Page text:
- Use another pigment reducing agent that prevents the transfer of the pigment from the melanocytes (pigment-producing cells) to the surface of the skin.
- Use exfoliants to help the shedding or removal of the top-most layer of the skin that are pigment laden.
Known whitening agents can also be found from natural sources too. Hydroquinone and arbutin are tyrosinase inhibitors and can be found in coffee and pears.4
Lemon extract is not just a lightening ingredient but can also augment the effect of other whitening agents. Soy and niacinamide, a vit B3 derivative, found in vegetables and coffee beans prevent transfer of the formed melanin from the melanocytes to the surface of the skin.
Exfoliation can be done through procedures such as microdermabrasion or just simply using scrubs. Our coconut and lemon sugar body scrub is made of natural ingredients that not only lighten your skin but also moisturise it as well. Remember, always exfoliate your skin GENTLY.1
skin-ageing: is your skin wrinkled or tight?
Aside from the appearance of melasma and sunspots, here are some of the things that can happen to your skin with age:
- Loss of that pink glow (or the normal skin translucency)
- Presence of telangiectasis (small vessels)
- Appearance of purple-coloured spots (Purpura)
- Skin roughness and fine wrinkles develop
All of these are signs of ageing from long term sun exposure. The skin can also become thinner from the breakdown of the skin’s structural components like collagen, elastin, herapan sulfate and hyaluronic acid.1
A study done in Queensland showed that moderate to severe signs of photoaging occurs as skin texture changes. This was found in 47% of women and 72% in men before the age of 30 who were engaged in activities with continuous and prolonged sun exposure. These changes get worse after the age of 30.5,6
An anti-ageing skincare routine focuses on preventing and improving wrinkle appearance. There are only 2 topical anti-ageing products that are proven to prevent wrinkle formation- sunscreens and retinoids.
Retinoids or metabolites of vitamin A like retinol and retinaldehyde are good anti-ageing products. They reduce collagen degradation and promote collagen production.9 A natural alternative is rosehip oil containing an all-trans retinoic acid, which is also a retinoid.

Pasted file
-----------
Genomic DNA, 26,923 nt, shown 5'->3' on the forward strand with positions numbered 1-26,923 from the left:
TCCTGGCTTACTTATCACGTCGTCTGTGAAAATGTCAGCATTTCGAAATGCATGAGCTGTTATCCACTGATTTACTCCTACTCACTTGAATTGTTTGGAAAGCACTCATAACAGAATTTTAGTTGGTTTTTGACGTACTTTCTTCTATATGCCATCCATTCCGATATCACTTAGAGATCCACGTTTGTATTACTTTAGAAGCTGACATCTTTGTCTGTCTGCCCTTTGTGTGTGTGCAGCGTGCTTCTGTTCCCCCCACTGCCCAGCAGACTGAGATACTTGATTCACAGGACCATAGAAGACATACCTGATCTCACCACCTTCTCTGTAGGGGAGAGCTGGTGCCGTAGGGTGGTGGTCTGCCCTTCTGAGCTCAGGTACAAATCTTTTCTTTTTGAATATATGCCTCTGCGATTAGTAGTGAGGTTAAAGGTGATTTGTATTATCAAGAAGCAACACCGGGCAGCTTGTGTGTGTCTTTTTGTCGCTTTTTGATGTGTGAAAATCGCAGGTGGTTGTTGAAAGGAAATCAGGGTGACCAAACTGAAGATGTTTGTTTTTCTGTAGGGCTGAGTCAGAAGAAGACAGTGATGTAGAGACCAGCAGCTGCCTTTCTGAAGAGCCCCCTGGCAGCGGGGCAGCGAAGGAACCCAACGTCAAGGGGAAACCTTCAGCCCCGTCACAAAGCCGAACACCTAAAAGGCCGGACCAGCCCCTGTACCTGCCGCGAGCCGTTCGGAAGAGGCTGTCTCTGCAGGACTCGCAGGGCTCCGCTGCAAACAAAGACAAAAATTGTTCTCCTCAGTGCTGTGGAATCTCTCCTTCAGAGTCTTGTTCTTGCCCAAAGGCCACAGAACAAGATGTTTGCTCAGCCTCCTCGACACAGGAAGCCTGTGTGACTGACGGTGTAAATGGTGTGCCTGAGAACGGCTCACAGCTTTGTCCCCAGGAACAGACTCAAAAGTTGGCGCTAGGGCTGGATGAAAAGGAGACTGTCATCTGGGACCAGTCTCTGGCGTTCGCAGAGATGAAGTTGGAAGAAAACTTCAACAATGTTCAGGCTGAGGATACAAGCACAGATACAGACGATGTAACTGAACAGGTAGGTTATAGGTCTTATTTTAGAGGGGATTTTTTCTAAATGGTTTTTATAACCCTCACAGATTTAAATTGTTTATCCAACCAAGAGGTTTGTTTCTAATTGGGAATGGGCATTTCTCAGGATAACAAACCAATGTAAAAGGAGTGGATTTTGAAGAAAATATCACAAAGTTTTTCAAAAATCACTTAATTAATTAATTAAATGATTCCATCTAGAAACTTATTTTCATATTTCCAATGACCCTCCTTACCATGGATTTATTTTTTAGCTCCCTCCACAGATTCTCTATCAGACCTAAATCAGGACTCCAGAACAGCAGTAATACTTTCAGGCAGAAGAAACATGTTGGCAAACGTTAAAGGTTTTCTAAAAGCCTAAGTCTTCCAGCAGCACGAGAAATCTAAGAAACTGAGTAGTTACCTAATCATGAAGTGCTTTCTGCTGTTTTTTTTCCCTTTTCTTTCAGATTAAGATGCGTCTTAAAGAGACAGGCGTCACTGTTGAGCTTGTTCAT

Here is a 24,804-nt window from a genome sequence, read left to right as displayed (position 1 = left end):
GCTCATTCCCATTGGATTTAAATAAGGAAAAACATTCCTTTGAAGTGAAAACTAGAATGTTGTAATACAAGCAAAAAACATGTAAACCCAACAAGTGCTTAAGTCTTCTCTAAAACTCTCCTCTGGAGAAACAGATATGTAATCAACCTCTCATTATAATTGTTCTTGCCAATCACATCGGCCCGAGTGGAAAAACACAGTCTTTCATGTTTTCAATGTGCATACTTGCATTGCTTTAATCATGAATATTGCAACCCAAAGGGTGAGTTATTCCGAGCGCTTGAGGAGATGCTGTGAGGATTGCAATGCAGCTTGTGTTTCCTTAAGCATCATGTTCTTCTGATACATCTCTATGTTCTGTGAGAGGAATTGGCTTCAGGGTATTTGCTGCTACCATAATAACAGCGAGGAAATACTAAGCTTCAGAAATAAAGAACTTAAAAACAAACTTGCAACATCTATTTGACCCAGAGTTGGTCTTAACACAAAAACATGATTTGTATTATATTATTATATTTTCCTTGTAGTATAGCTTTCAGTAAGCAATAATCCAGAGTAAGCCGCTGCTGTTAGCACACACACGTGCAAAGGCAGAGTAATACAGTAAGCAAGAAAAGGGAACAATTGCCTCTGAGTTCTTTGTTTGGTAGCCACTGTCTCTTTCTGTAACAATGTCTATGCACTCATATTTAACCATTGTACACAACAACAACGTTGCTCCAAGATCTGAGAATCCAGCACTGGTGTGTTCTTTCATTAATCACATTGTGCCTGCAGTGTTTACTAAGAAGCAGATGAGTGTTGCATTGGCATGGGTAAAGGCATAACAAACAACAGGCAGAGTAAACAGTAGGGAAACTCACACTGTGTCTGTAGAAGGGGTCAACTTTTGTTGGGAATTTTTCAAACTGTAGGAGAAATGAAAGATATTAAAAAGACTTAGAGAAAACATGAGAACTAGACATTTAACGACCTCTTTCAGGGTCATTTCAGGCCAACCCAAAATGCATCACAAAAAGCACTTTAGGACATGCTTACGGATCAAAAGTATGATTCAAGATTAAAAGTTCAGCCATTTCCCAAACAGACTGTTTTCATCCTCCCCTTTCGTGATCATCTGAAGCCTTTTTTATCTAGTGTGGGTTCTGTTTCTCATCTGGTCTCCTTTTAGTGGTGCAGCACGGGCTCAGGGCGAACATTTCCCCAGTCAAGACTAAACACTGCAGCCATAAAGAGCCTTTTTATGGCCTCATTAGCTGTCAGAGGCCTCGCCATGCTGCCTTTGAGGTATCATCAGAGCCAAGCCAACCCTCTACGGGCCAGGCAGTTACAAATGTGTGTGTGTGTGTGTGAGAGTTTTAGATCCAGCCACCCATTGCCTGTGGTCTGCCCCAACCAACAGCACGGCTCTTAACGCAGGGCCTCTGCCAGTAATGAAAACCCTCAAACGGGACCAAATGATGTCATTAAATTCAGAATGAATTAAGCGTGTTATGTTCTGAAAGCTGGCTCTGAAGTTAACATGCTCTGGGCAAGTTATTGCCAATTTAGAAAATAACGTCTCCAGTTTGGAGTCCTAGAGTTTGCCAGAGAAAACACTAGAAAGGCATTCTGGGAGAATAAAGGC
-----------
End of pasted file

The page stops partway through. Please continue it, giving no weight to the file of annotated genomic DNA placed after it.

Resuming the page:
Ascorbic acid (vitamin c) has also been shown to possibly prevent skin ageing due to its ability to stimulate collagen and antioxidant property. The Grapefruit oil is a good source of natural vitamin C and is the active ingredient in the rose body oil. Green tea, another promising anti-ageing agent for its anti-inflammatory and anti-oxidant properties, is present in the hemp face mask.1
components of a basic skincare regimen
The order you use your skincare products in when undertaking your skincare regimen is important so that your skin can get the best benefits from them individually.
(Note that this may not always be applicable to everyone.)
Your typical morning routine should look something like this1:
- Eye product
- Treatment product (serums or oils)
Your typical evening routine should look something like this1:
- Eye product
- Treatment products Treatment product (serums or oils)
- Anti-aging product
Daily skincare should start with a cleanser to get rid of dirt and debris. Follow this up with an eye cream for the ageing skin around the eyes like puffiness, darkening and fine lines and wrinkles.
Applying the eye cream first protects thin skin from medications or treatments. A moisturiser suitable to your skin type should follow. After the moisturiser, an anti-aging product is the last one to be used at night.
Last but not the least is the sunscreen. Remember this - every anti-ageing regimen should include a broad spectrum sunscreen.
Sunscreens, at least an SPF of 30, should be applied 15 to 30 mins before sun exposure and must be reapplied every 2 hours or right after swimming or sweaty exercise sessions.10,11
lifestyle and the ageing skin
Intrinsic ageing is the natural and inevitable ageing process. It is dependent on one’s genes and race. Meanwhile, extrinsic ageing is a product of one’s lifestyle choices like chronic UV (from the sun and tanning beds) exposure, pollution, smoking, diet, repetitive facial muscle movement such as frowning and squinting which makes one more prone to wrinkle formation on the face.